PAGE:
Sita UK wants to add 30 workers to Billingham site

The Advertiser Series: Workers in the control room at Sita UK's Haverton Hill Road base, in Billingham, near Stockton Workers in the control room at Sita UK's Haverton Hill Road base, in Billingham, near Stockton

A COMPANY using waste to power the North-East wants to create jobs in an expansion.

Sita UK is aiming to bolster its existing plant in Billingham, near Stockton.

The company already employs more than 100 workers at its North-East Energy Recovery Centre, which burns waste to generate electricity for tens of thousands of homes.

Bosses are now submitting plans to build an extension, which would create 30 jobs and support hundreds of regional supply chain posts.

The company says the factory, which uses five processing lines, generates about 55 megawatts of electricity a year from more than 600,000 tonnes of industrial, municipal, commercial and confidential waste destined for landfill.

However, it says the new plans will allow it to take an extra 200,000 tonnes a year, producing a further 35 megawatts of heat and power.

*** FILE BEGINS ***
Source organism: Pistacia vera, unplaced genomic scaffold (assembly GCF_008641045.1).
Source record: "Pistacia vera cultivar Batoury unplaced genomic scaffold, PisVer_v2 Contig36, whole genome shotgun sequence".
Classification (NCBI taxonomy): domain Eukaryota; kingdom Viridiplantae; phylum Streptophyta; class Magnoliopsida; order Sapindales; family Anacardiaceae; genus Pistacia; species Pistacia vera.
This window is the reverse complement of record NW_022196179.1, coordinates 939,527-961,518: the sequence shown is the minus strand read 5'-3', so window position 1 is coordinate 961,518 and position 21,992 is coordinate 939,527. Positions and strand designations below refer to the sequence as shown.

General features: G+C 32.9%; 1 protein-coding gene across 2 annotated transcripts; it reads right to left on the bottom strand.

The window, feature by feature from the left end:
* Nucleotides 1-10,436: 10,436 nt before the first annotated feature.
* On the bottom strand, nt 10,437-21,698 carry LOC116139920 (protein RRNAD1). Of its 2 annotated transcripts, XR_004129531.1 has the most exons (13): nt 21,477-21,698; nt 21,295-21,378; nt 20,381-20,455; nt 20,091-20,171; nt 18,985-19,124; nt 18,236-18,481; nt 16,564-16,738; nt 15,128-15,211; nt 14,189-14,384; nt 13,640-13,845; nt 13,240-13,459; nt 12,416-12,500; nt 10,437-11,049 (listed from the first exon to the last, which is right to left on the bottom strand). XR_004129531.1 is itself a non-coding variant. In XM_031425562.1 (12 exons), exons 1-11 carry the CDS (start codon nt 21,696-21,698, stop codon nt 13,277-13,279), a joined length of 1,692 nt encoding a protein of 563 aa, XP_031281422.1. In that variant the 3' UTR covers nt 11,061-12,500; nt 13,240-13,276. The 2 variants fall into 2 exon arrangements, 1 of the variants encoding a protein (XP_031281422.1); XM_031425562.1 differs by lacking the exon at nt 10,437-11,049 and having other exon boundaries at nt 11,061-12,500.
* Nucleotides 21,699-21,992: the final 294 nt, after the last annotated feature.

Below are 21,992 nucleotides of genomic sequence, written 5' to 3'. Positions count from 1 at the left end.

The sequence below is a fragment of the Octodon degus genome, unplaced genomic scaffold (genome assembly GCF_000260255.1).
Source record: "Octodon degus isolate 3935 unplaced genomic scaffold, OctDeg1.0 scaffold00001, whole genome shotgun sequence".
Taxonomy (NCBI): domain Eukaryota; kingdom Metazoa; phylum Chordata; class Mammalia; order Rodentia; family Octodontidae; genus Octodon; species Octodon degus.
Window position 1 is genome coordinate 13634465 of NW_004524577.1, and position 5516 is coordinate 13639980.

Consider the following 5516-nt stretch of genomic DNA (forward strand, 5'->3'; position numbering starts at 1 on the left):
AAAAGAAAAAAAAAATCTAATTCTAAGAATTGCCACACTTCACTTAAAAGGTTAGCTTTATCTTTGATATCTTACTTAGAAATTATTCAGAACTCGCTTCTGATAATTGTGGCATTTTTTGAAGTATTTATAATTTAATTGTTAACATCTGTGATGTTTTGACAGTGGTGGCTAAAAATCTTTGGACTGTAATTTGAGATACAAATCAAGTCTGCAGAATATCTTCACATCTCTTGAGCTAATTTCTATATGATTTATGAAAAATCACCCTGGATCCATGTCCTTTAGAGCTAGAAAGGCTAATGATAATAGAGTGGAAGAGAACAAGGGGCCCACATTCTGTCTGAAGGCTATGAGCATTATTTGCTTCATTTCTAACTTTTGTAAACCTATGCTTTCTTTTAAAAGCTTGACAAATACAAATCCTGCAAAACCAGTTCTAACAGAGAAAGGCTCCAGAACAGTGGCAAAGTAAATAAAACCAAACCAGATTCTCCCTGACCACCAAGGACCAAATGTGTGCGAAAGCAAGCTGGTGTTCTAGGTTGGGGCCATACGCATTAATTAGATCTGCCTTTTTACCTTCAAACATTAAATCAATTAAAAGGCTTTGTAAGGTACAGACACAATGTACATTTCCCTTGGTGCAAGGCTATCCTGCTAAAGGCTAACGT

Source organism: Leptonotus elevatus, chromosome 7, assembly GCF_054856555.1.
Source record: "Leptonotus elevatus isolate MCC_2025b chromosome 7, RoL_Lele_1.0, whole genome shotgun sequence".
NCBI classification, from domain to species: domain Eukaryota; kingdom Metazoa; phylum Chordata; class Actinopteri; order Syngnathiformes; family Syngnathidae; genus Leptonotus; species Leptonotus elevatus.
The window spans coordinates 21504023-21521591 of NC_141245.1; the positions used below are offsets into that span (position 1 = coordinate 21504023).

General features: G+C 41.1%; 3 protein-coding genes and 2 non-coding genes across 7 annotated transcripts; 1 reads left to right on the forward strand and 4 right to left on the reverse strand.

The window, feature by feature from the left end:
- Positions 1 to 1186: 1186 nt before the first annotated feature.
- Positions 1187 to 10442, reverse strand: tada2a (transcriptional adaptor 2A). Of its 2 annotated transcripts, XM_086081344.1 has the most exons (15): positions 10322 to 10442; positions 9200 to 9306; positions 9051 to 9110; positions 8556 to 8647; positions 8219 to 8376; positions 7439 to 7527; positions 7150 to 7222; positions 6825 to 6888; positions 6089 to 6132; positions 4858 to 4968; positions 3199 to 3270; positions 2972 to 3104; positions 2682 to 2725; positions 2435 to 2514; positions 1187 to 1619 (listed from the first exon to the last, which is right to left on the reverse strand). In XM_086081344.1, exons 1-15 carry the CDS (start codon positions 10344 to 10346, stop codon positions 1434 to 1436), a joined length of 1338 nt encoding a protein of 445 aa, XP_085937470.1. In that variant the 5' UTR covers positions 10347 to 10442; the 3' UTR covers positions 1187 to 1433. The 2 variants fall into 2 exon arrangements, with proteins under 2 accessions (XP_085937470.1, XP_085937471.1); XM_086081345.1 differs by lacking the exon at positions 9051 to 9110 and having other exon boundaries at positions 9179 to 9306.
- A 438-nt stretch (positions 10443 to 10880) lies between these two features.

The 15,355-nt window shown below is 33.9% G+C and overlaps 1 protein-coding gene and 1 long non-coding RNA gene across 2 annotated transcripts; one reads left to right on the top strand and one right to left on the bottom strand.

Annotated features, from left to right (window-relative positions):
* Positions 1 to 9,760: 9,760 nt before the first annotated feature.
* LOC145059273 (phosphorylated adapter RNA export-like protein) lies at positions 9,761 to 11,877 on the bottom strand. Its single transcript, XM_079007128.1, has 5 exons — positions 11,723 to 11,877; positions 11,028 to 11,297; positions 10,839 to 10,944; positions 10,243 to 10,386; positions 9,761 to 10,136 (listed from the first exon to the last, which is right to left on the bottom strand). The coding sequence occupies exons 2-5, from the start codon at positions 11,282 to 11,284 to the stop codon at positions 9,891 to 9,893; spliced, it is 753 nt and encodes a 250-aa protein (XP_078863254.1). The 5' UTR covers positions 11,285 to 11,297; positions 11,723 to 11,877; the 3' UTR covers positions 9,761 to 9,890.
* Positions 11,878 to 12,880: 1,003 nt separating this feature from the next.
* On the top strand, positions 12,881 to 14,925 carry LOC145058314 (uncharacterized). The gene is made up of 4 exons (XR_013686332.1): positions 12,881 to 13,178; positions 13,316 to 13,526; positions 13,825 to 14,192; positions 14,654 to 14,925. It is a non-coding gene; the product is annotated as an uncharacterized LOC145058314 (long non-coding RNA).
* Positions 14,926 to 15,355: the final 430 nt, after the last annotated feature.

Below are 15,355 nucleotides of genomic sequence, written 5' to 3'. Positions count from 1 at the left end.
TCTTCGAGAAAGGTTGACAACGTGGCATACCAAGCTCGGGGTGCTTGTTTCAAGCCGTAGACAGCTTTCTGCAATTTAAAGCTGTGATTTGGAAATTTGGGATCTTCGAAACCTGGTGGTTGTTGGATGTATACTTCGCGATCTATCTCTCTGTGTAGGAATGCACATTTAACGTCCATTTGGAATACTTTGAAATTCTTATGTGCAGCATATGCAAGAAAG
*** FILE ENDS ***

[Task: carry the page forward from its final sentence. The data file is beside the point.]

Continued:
The company works with local authorities across Stockton, Middlesbrough, Redcar and Cleveland and Hartlepool, as well as supporting Northumberland County Council and treating 190,000 tonnes of non-recycled waste every year from Gateshead, South Tyneside and Sunderland City councils.

Annemarie Wilshaw, Sita UK planning manager, said the firm was keen to build on its strong presence in the region.

She said: “The Government is committed to ensuring 15 per cent of the UK’s energy needs are met from renewable sources by 2020.

“This means recycling and landfill diversion are an increasing priority for local authorities and businesses and new energy-from-waste infrastructure is required if we are to meet our targets.

“Sita's Teesside facilities are already making a valuable contribution to the UK’s renewable energy targets, its overall energy security, and supply the National Grid.

“But more needs to be done and plans for a sixth process line will allow us to increase capacity to meet future demand from homes and businesses.

“It would divert up to a further 200,000 tonnes of waste from landfill every year, putting it to better use in the potential production of a further 35 megawatts of combined heat and power.”

Sita UK has operated sites on Teesside since 1998 and is now working with Sembcorp UK on a plant in Wilton, near Redcar, to turn more than 430,000 tonnes of household waste from Merseyside into energy every year.

Bosses say the factory will be operational by 2016 and create about 50 permanent jobs.

Last year, it also revealed £2.3m plans to build an ash processing plant, which will replace an existing factory working with ash deposits produced by energy-from-waste projects.

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